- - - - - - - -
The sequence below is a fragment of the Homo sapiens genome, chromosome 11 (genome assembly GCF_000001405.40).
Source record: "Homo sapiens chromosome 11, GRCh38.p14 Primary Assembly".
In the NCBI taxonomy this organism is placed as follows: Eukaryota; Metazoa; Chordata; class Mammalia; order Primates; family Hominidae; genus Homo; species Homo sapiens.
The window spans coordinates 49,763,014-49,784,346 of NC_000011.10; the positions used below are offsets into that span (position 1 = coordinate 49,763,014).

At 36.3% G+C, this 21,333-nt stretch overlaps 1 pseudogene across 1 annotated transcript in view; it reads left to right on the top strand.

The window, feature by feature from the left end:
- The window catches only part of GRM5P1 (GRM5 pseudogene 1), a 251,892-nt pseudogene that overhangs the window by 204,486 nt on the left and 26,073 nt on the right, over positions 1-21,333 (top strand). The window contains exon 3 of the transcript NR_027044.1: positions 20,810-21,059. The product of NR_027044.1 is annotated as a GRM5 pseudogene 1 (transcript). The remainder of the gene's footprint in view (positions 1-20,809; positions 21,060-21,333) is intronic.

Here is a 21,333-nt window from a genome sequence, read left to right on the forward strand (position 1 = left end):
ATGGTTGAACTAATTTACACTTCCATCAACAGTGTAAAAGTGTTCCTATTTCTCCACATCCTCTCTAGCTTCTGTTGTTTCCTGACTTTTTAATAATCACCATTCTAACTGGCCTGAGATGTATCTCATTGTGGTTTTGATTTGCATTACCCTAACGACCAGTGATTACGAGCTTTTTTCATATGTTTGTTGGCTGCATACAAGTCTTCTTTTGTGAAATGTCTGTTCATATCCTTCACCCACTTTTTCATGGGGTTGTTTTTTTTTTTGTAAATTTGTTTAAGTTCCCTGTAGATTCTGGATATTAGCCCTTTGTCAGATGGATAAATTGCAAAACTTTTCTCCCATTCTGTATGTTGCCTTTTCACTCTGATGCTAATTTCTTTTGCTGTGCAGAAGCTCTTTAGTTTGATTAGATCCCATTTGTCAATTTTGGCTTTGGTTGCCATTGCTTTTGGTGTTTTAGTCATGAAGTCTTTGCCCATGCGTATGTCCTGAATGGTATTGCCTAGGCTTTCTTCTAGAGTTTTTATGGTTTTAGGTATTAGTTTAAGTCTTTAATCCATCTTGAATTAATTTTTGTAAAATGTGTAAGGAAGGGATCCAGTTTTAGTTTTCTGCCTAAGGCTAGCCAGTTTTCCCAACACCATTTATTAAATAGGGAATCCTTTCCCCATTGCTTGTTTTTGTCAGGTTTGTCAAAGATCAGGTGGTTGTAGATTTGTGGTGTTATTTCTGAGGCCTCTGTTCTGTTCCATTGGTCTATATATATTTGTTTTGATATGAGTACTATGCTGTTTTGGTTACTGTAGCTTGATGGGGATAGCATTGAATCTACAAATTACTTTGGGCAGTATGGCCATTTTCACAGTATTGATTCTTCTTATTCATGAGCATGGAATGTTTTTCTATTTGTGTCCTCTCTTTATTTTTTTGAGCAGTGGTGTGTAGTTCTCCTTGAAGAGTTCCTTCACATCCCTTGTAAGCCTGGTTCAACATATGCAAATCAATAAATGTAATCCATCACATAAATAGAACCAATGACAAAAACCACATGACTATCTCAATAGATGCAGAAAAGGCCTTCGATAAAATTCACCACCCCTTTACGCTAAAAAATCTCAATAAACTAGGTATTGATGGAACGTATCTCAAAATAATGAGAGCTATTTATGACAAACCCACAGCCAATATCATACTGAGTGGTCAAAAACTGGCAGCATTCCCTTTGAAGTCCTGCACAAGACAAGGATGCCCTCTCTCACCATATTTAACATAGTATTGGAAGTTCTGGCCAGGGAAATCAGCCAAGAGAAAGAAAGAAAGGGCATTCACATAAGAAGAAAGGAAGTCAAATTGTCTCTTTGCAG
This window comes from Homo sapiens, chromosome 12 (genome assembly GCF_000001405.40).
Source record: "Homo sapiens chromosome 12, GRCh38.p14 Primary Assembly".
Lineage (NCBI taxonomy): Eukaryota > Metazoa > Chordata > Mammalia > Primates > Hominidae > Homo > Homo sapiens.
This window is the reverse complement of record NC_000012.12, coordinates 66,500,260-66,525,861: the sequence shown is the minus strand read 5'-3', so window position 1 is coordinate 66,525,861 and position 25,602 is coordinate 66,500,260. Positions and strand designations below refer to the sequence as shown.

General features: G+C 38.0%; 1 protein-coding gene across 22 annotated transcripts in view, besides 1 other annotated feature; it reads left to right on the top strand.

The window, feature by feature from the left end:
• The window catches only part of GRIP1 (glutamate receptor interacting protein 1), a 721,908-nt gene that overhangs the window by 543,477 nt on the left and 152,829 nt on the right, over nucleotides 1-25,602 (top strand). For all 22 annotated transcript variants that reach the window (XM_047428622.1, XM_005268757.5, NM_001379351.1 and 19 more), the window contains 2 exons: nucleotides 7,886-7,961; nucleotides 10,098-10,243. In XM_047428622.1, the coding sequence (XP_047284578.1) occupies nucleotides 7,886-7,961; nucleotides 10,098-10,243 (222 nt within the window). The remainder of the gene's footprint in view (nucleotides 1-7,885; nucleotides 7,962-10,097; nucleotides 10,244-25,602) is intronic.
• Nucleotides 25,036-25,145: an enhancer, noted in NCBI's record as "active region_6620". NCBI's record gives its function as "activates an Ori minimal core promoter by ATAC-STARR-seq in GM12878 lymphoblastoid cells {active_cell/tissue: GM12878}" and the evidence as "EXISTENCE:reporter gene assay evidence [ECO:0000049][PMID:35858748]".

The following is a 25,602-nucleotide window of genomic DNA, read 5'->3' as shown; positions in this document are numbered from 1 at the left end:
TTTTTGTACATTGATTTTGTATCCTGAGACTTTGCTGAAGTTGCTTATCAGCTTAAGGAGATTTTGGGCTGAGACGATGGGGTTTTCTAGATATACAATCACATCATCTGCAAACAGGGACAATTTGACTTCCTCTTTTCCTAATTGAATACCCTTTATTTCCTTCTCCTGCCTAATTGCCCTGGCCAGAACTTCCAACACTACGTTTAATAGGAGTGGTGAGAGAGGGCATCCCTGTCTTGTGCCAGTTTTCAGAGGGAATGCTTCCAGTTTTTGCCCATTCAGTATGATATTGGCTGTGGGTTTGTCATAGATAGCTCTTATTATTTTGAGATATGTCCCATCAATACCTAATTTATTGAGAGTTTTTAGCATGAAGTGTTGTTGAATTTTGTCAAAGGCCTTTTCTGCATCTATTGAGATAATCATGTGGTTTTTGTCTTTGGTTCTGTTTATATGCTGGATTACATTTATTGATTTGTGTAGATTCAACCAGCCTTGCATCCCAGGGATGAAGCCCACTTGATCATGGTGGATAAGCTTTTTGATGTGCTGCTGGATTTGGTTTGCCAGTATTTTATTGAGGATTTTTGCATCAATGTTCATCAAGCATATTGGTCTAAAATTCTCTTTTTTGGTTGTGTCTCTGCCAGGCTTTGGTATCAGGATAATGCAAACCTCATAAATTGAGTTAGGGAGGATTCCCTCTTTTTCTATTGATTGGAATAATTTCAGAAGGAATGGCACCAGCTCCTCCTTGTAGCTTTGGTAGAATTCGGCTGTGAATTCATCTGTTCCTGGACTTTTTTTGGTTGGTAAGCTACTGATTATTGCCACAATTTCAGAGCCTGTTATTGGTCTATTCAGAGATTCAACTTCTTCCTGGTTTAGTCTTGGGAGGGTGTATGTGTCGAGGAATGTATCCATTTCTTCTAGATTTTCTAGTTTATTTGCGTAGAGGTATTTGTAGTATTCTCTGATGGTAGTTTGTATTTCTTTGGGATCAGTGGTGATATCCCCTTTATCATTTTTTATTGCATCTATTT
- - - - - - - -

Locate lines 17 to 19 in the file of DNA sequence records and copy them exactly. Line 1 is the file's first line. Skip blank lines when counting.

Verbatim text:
• Nucleotides 25,036-25,145: an enhancer, noted in NCBI's record as "active region_6620". NCBI's record gives its function as "activates an Ori minimal core promoter by ATAC-STARR-seq in GM12878 lymphoblastoid cells {active_cell/tissue: GM12878}" and the evidence as "EXISTENCE:reporter gene assay evidence [ECO:0000049][PMID:35858748]".

The following is a 25,602-nucleotide window of genomic DNA, read 5'->3' as shown; positions in this document are numbered from 1 at the left end:
TTTTTGTACATTGATTTTGTATCCTGAGACTTTGCTGAAGTTGCTTATCAGCTTAAGGAGATTTTGGGCTGAGACGATGGGGTTTTCTAGATATACAATCACATCATCTGCAAACAGGGACAATTTGACTTCCTCTTTTCCTAATTGAATACCCTTTATTTCCTTCTCCTGCCTAATTGCCCTGGCCAGAACTTCCAACACTACGTTTAATAGGAGTGGTGAGAGAGGGCATCCCTGTCTTGTGCCAGTTTTCAGAGGGAATGCTTCCAGTTTTTGCCCATTCAGTATGATATTGGCTGTGGGTTTGTCATAGATAGCTCTTATTATTTTGAGATATGTCCCATCAATACCTAATTTATTGAGAGTTTTTAGCATGAAGTGTTGTTGAATTTTGTCAAAGGCCTTTTCTGCATCTATTGAGATAATCATGTGGTTTTTGTCTTTGGTTCTGTTTATATGCTGGATTACATTTATTGATTTGTGTAGATTCAACCAGCCTTGCATCCCAGGGATGAAGCCCACTTGATCATGGTGGATAAGCTTTTTGATGTGCTGCTGGATTTGGTTTGCCAGTATTTTATTGAGGATTTTTGCATCAATGTTCATCAAGCATATTGGTCTAAAATTCTCTTTTTTGGTTGTGTCTCTGCCAGGCTTTGGTATCAGGATAATGCAAACCTCATAAATTGAGTTAGGGAGGATTCCCTCTTTTTCTATTGATTGGAATAATTTCAGAAGGAATGGCACCAGCTCCTCCTTGTAGCTTTGGTAGAATTCGGCTGTGAATTCATCTGTTCCTGGACTTTTTTTGGTTGGTAAGCTACTGATTATTGCCACAATTTCAGAGCCTGTTATTGGTCTATTCAGAGATTCAACTTCTTCCTGGTTTAGTCTTGGGAGGGTGTATGTGTCGAGGAATGTATCCATTTCTTCTAGATTTTCTAGTTTATTTGCGTAGAGGTATTTGTAGTATTCTCTGATGGTAGTTTGTATTTCTTTGGGATCAGTGGTGATATCCCCTTTATCATTTTTTATTGCATCTATTT